Amortization is the process of paying down the principal balance of an asset over time. Most mortgages amortize monthly and have an interest rate applied to the remaining balance, which is included as part of the payment due each month. This process is one of the most important factors in determining the overall price a borrower will pay for a house.
Understanding how a mortgage will amortize over the life of the loan can lead to saving a substantial amount by the time the loan is fully repaid. Monthly or “Mortgage-style” amortization refers to the most common method for applying interest to a home loan when payments are made monthly for the duration of a loan. “Straight-line” amortization represents the process of paying down the principal daily with interest applied to a constantly decreasing amount.
How Monthly Amortization Works
For example, assume a borrower bought a home for $100,000 with a 30-year mortgage and an interest rate of 4.5%. The first payment due would be in the neighborhood of $506, with the principal payment being $131 with the interest being $375. If the payment schedule is monthly, the subsequent interest payments will only slightly decrease over time due to the fact that the remaining balance remains relatively high. At this interest rate, the borrower can expect to pay nearly $5,000 worth of interest within the first year of repayment.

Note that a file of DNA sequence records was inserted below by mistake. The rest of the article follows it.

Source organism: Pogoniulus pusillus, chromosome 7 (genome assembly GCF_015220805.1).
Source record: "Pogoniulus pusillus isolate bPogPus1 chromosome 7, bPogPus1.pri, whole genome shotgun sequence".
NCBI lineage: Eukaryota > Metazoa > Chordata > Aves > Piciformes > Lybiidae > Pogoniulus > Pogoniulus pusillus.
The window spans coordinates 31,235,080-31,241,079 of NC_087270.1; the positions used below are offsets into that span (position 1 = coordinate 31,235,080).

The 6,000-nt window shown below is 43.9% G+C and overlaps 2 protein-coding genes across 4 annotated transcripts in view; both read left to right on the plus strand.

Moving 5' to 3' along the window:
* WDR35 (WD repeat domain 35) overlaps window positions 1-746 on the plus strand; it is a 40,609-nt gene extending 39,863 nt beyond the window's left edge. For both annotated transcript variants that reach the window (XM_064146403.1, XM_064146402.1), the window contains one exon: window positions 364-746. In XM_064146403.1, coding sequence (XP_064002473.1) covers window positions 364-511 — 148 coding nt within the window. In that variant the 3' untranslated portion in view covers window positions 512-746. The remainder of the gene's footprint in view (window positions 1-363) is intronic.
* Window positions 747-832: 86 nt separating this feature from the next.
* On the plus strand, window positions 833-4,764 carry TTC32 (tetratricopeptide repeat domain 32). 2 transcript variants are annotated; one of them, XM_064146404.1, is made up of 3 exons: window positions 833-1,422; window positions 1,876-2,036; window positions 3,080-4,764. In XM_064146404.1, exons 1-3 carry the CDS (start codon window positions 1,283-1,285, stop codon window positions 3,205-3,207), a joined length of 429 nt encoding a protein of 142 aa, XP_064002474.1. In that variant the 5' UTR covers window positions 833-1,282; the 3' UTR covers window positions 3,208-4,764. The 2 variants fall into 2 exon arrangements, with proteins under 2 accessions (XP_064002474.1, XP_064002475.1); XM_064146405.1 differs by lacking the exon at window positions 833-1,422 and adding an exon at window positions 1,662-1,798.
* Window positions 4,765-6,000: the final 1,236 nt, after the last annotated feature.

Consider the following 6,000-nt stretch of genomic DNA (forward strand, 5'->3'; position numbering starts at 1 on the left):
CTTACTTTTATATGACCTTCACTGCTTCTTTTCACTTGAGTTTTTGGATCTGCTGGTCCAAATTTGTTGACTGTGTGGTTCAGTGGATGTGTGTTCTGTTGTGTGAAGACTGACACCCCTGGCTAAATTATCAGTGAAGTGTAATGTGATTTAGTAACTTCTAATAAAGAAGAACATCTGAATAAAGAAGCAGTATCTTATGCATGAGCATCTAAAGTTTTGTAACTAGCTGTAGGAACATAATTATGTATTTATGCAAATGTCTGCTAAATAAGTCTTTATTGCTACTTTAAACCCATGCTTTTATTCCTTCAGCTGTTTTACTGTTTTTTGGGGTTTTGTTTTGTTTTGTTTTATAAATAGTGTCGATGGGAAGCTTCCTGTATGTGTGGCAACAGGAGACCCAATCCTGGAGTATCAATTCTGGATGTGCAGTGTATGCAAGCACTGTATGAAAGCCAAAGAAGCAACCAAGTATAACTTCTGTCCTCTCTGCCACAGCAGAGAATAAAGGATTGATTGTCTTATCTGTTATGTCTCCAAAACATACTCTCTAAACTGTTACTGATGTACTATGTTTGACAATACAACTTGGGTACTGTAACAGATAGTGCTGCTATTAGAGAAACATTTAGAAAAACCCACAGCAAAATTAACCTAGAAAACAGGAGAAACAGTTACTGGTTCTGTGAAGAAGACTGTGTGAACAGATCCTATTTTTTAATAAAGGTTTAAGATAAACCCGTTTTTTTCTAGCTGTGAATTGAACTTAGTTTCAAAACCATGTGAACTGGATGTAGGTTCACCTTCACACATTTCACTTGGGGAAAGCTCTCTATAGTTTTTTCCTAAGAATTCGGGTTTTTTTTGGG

When a loan is amortized daily, the principal decreases at a faster rate, leaving a smaller remaining balance for the interest rate to be applied to. This is because payments are being made daily, not monthly.
For example, if the same loan with a principal of $100,000 is paid down daily at a rate of approximately $4.30 a day, the correlating amount of interest would be about $12.30 a day with the amount of interest only decreasing by 2 cents by the end of the first month. But because the principal is decreasing daily, the interest rate is constantly being applied to a lesser amount.
By the end of the first month of repayment, the principal payment in this case would total roughly $129.77 with a total of $369.63, with a total of $499.40 due by the scheduled payment date. While the total difference between the monthly and daily amortization schedule is just over $5, this difference can add up to a much larger sum over the course of a 15- or 30-year mortgage.
Daily and Monthly Amortization Schedule
Borrowing with Tellus
Unlike standard mortgage payments, Tellus home loans are repaid on the basis of daily amortization, which is unique as it saves the borrower money over the course of the loan. Interest rates are based on the loan-to value ratio of the mortgage and can be as low as 3.0%. While loans with Tellus are treated as if they’re repaid daily, borrowers are only required to make payments once a month. Ultimately, this results in lower monthly payments.
In addition, Tellus doesn’t impose any penalties or fees for the early repayment of a loan – giving the borrower the flexibility to modify the schedule of the payments if they desire. This method of lending allows homeowners to access their equity with practically no risk of incurring additional charges and reduces the ending balance that a borrower would have to repay compared to that of a conventional loan.
Taking advantage of a lesser known option such as a mortgage that is amortized daily can save you a lot of money over the lifespan of a loan. Although finding a lender that offers loans that are amortized daily may be a bit tougher, it’s not impossible. Tellus loans are designed to make home loans more accessible while saving the borrower money.